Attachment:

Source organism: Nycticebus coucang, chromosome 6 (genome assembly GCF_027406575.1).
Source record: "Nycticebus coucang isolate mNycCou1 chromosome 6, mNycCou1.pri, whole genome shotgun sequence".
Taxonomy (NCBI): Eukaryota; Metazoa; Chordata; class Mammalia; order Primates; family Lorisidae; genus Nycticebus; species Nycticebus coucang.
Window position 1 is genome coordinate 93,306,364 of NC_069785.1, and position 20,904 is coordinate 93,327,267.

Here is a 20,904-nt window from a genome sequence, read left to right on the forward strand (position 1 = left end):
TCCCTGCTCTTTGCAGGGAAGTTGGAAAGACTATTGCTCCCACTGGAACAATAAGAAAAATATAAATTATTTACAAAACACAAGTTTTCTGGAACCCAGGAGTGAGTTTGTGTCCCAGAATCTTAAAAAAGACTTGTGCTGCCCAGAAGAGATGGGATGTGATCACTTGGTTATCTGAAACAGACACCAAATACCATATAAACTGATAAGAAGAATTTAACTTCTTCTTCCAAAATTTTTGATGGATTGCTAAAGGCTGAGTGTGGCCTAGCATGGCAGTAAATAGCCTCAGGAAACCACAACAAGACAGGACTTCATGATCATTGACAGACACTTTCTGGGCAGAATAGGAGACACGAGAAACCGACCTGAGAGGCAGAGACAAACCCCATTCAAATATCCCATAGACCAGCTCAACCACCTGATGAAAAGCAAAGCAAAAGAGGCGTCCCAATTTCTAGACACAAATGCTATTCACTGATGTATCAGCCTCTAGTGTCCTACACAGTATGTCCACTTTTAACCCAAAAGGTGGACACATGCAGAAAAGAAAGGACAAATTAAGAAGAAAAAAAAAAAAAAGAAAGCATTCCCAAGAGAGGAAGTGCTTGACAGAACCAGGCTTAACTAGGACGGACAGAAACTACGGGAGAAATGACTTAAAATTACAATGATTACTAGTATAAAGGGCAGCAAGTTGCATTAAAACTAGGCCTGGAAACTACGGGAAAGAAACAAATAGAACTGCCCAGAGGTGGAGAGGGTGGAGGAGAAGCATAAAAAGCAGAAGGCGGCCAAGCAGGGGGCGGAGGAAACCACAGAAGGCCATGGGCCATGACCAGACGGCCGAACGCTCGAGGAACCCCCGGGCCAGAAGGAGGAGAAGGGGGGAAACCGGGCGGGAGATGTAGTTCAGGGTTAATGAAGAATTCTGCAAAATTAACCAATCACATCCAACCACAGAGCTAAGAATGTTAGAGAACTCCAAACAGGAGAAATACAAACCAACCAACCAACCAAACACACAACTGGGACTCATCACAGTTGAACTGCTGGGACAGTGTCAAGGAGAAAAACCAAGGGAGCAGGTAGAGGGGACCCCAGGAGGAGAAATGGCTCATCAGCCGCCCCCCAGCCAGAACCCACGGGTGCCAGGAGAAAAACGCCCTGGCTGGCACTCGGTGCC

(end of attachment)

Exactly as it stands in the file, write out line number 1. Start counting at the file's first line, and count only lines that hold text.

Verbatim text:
Source organism: Nycticebus coucang, chromosome 6 (genome assembly GCF_027406575.1).